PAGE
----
at Heart: My Roots
BY SHABNAM LILLY D’SOUZA
When I was a child, I was introduced to my mother tongue, Konkani. This charming language is spoken mainly by the people living on India’s central and southwestern coasts. It has secured its place as the official language of the Indian state of Goa. Konkani is also widely spoken in Mangalore (Mangaluru), a city on the southwestern coast of the state of Karnataka, along with people from the west coast of the state of Maharashtra and parts of the state of Kerala. Konkani is an Indo-Aryan language derived from the Indo-European language family. About 2.5 million people speak this language in India and around 7.4 million worldwide. As per the 8th schedule of the Indian Constitution, it is included as one of the 22 scheduled languages of India.
Konkani is a language dating back to 1187 CE when it was first inscribed. Since you have the language spoken in different parts of the country, I would be discussing the usage in my home state, Karnataka. The script used by Konkani speakers to read and write in the state of Karnataka is called Kannada Lipi. To create awareness amongst students of their mother tongue, the government of Karnataka approved Konkani for study by 6th-10th standard students as an optional third language. This could be taught in either Kannada or Devanagari scripts. Since a minority section of the people in India speaks Konkani, awareness programs and grants have been requested from the government to encourage the usage of our mother tongue for various educational as well as recreational activities and events.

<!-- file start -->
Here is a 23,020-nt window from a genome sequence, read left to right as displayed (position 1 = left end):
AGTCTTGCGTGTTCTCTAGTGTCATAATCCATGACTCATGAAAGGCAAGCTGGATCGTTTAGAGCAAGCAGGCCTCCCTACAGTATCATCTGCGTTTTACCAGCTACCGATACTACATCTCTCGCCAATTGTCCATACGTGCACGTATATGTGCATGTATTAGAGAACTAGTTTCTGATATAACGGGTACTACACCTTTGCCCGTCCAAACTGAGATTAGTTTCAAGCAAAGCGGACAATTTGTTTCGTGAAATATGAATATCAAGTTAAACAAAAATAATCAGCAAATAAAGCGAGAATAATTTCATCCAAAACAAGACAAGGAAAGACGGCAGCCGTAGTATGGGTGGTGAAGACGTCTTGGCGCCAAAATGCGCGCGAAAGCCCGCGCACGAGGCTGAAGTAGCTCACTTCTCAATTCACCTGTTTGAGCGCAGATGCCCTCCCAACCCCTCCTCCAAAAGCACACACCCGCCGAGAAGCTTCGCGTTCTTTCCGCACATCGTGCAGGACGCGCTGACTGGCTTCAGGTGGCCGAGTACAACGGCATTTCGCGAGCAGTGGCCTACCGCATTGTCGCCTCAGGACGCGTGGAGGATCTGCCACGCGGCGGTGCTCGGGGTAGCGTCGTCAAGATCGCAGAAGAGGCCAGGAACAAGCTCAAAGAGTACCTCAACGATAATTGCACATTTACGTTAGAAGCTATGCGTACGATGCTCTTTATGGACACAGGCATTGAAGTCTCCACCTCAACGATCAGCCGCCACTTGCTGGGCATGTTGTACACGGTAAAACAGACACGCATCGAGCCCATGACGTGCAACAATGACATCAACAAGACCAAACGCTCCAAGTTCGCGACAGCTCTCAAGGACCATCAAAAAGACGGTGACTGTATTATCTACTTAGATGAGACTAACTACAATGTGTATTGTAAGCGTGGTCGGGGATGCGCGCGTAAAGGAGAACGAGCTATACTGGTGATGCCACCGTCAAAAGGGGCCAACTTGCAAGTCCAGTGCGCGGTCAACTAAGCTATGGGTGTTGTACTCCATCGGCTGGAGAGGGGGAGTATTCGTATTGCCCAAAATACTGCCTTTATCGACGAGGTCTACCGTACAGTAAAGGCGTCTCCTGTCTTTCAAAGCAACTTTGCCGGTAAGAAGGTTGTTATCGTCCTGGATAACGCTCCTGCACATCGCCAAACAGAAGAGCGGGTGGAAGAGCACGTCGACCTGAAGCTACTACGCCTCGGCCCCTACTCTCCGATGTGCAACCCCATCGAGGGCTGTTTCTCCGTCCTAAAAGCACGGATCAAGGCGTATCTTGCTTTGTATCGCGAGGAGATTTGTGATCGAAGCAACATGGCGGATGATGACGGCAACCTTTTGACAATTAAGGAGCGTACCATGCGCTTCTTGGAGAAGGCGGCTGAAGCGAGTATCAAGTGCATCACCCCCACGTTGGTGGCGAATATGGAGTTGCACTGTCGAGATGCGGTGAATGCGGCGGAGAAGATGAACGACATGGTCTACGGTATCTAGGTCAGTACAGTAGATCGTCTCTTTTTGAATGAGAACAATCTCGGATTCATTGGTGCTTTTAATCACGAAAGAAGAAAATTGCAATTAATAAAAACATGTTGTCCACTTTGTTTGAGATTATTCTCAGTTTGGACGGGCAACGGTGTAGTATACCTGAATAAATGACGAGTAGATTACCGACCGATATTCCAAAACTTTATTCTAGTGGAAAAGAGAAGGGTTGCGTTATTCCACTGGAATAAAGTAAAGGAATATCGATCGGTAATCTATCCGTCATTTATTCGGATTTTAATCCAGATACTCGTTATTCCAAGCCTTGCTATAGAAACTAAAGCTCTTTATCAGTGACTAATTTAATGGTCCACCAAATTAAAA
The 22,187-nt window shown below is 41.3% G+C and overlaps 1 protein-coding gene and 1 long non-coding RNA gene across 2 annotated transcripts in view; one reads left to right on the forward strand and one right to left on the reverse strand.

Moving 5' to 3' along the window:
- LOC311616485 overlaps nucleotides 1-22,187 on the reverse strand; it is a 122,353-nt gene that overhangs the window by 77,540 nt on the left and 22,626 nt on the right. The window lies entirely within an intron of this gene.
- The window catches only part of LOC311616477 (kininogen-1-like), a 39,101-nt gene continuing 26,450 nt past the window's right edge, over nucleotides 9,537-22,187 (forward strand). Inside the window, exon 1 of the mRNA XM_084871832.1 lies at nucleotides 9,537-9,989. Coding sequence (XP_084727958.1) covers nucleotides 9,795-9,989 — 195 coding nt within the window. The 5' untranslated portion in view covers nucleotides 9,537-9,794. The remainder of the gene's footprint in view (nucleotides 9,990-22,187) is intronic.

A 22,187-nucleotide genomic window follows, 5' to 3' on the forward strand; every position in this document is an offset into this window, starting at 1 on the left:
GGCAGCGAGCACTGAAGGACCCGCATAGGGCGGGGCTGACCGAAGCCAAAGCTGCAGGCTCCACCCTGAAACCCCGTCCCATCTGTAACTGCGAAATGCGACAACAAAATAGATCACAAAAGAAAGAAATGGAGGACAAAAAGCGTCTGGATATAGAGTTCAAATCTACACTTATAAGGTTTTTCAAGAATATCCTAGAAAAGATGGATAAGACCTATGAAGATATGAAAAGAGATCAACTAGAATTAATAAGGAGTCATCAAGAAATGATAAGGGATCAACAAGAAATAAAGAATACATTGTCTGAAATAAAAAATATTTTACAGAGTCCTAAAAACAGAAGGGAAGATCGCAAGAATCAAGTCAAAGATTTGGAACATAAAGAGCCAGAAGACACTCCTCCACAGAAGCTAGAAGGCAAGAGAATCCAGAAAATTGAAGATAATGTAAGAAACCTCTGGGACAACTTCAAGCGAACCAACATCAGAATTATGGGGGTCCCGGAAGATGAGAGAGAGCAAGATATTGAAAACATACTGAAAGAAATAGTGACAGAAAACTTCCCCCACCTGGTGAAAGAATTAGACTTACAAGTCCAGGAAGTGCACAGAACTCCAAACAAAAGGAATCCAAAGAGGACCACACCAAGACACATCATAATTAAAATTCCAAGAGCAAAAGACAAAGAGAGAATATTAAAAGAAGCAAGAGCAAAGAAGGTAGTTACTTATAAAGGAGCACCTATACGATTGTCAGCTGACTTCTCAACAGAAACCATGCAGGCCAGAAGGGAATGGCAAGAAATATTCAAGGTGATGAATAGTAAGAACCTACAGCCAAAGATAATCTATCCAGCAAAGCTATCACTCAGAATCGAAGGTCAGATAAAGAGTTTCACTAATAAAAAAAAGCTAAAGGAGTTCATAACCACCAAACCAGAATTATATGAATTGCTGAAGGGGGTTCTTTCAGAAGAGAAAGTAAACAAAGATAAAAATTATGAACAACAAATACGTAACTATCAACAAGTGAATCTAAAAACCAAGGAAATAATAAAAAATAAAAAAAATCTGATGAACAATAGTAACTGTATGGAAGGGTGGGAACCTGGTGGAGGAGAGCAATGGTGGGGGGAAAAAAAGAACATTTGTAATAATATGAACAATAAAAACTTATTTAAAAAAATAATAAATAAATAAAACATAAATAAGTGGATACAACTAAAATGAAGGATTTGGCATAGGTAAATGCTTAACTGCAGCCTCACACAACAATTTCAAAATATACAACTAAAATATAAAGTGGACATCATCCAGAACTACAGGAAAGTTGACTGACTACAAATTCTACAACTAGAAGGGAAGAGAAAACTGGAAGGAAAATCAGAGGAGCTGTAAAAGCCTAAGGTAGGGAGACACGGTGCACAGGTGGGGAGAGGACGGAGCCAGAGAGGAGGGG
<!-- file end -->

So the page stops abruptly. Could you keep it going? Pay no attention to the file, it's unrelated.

We do have literary, musical, and theatrical associations in Karnataka that uplift the language, Konkani, and help sustain its existence. Due to a majority of Konkans migrating to other countries as immigrants, naturalized citizens, and permanent residents, there is a decline in native-language speakers. The central Konkani-speaking communities in Goa and northern Karnataka have been heavily influenced by the Portuguese language and culture during the Pre-Partition British rule. Whereas the southern Konkani-speaking community in Mangalore and Udupi have been known to be similar to Marathi, with a few loanwords from Tulu and Kannada and variations in pronunciation. Hence, the dialects followed by the respective communities are due to the ancestral conveyance of traditions and customs across generations.
Organizations such as the All India Konkani Parishad, Vishwa Konkani Parishad, and Mandd Sobhann all aim to boost, safeguard, and propagate Konkani as a language. When you belong to a certain culture, you experience a sense of belonging. It feels good to be a part of an ethnicity that celebrates and transmits traditions and customs to future generations. You witness your culture flourishing and thriving when practiced and upheld. My childhood was a mixture of growing up in different countries. The times when I was exposed to my culture was when we would attend festivals and functions. Since I belong to the Christian community that speaks Konkani, we follow festivals such as Easter and Christmas influenced by the western culture entwined with our Mangalorean culture.